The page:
A Madness to Her Method

12 September 2010

During the years when I was wrestling with my paper on indecision, there was at least one paper published that attempts to operationalize incomplete preferences, Indifference or indecisiveness? Choice-theoretic foundations of incomplete preferences by Kfir Eliaz and Efe A. Ok in Games and Economic Behavior vol 56 (2006) 61–86. I didn't come across this paper until mine was essentially ready for submission, but I dropped-in a note distinguishing how they sought to operationalize indecision from how I did. What they did was interesting, but I'm distinctly uncomfortable with it.

They propose a scenario in which a Mrs. Watson is selecting one item to be shared by her two children. The children's preferences are thus:

which is to say that A prefers y to z and z to x, while T prefers x to y and y to z. The authors tell us that if y is available then the parent will not select z, as y is preferred to it by both children. Thus, if the choice were only between y and z, then y would be selected. However, should y not be available, and the parent forced to choose between x and z, then there is no clear choice between x and z. Yet if z is not available, there is also no clear choice between x and y. Thus, we have the oddness that y is preferred to z, neither x nor z is preferred to the other, and neither x nor y is preferred to the other. The authors associate this odd confluence with indecision amongst some of the choices. The parent resolves the choice over x and y or over x and z by flipping a coin. (The authors do not recognize coin-flipping as a third option, and what they say elsewhere implies that indifference would also be resolved thus.)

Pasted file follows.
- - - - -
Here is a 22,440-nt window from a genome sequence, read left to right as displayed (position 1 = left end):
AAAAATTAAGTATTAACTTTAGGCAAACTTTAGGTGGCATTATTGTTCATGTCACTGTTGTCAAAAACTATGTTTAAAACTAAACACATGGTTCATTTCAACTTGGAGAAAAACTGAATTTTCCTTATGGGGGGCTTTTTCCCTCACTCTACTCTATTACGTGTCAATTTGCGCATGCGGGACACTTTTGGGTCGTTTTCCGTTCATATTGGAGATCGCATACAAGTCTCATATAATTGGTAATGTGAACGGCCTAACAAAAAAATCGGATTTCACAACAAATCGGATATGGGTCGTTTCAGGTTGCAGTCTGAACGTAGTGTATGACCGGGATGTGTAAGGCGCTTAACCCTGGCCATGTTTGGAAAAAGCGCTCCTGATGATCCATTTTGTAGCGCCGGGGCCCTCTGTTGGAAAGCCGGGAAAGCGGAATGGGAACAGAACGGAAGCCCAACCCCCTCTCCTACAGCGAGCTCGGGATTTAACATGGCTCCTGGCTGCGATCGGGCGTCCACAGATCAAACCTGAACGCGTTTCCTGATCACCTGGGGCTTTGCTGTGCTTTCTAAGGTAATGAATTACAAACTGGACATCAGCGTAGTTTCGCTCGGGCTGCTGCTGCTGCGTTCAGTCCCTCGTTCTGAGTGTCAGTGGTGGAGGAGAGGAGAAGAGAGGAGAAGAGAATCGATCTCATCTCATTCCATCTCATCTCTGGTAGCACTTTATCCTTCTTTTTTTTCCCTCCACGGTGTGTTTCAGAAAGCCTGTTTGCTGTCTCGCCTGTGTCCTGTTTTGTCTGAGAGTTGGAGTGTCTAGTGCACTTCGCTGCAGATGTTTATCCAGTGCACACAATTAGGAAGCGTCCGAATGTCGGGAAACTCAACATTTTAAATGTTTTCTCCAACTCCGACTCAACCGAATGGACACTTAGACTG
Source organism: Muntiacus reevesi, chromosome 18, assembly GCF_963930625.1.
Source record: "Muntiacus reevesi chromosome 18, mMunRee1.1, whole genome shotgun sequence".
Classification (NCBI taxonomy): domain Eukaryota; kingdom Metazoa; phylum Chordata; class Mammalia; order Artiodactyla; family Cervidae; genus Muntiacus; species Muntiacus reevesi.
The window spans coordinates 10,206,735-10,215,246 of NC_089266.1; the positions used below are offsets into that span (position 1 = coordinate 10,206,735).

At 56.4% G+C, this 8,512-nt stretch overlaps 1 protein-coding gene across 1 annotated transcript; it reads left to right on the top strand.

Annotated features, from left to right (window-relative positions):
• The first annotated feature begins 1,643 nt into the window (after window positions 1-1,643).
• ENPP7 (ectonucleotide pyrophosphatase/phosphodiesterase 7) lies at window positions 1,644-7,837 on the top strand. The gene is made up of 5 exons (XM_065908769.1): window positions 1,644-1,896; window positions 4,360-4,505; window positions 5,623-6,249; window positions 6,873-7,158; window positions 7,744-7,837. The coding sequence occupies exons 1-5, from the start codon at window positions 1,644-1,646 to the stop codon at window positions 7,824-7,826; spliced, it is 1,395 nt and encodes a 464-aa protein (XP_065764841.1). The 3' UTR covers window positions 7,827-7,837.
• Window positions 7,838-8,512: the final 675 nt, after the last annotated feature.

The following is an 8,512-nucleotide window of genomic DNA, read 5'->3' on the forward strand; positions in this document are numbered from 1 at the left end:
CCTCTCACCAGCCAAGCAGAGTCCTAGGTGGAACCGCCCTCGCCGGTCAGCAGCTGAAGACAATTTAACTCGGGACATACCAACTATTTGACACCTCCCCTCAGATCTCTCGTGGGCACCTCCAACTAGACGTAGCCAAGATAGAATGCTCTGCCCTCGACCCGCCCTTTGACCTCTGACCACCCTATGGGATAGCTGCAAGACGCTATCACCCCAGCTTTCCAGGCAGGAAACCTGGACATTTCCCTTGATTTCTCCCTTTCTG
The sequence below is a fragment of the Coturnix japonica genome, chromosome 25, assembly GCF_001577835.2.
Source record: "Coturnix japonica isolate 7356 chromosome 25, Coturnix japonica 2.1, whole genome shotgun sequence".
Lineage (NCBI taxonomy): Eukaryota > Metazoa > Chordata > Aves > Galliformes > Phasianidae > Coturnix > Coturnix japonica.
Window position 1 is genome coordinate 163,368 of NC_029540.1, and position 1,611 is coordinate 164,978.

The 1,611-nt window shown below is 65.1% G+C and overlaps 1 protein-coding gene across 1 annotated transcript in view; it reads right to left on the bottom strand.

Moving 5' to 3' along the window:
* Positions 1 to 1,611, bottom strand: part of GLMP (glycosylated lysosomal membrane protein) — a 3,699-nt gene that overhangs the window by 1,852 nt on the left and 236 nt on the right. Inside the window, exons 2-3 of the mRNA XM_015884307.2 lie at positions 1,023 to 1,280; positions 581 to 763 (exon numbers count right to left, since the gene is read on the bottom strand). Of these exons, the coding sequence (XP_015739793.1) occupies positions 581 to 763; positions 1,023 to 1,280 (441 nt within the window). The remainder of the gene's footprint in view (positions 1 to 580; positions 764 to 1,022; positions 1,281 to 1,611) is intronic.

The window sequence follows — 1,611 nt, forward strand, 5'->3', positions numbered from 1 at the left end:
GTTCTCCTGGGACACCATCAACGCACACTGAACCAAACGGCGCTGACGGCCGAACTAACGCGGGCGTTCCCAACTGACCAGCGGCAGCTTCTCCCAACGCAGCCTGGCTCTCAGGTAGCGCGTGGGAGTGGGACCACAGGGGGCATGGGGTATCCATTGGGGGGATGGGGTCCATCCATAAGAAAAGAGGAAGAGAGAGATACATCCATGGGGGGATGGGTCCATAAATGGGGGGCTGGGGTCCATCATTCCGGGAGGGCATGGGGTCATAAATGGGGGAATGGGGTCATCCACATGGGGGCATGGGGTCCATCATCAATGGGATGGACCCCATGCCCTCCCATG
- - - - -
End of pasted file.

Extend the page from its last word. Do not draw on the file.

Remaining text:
The authors write

It seems quite difficult to argue that there is something clearly wrong in the way Mrs. Watson deals with her two choice problems here.

What the parent has done here is implicitly embraced a sort of democratic process; she knows how the children would vote (if not voting strategically), and casts those votes on the behalf of each, settling ties with the flip of a coin. Well, it's well established that, in the absence of everyone having the same preferences, even if each participant is him- or herself rational, democratic processes don't produce rational choice structures. (For example, if some votes are decided before others, then the order in which things are decided determines the ultimate outcome.) In fact, it was famously shown (with Kenneth Arrow's Impossibility Theorem) that this isn't just a problem for ordinary democracy, but for any collective decision-making process. (I'm not here counting dictatorship as a collective decision-making process.)

So the parent's attempting to meet the desires of her two children is, in this case, formally equivalent to her attempting to meet the desires of one child who is just crazy. (Parents of multiple children will likely have little difficulty in grasping that point intuïtively.)

I'll make more plain the insanity specifically here. Under a decision-making process in which one would simply trade each unit of every xn for a unit of xn+1, by m-stage trades, one can be got to trade all of one's x0 for xm, even if one prefers x0 to xm. If whether each trade is effected depends upon the flip of a coin, then it might take more offers to get one to trade-away all of one's x0 for xm, but that's still where one can be led. (A patient exploiter could get one to surrender all of one's x0 for xm, and then monetize that by selling the x0, with credit for trade-in of the xm.)

The authors acknowledge that their scenario involves social choice theory, but assert that the problem can be generalized to other problems of choice with multiple criteria. However, the example that they give is one of an agent attempting to follow given rules (for awarding a fellowship); what we should see is that whatever rules might produce the same sort of structure are, again, loopy (in at least two senses of that word).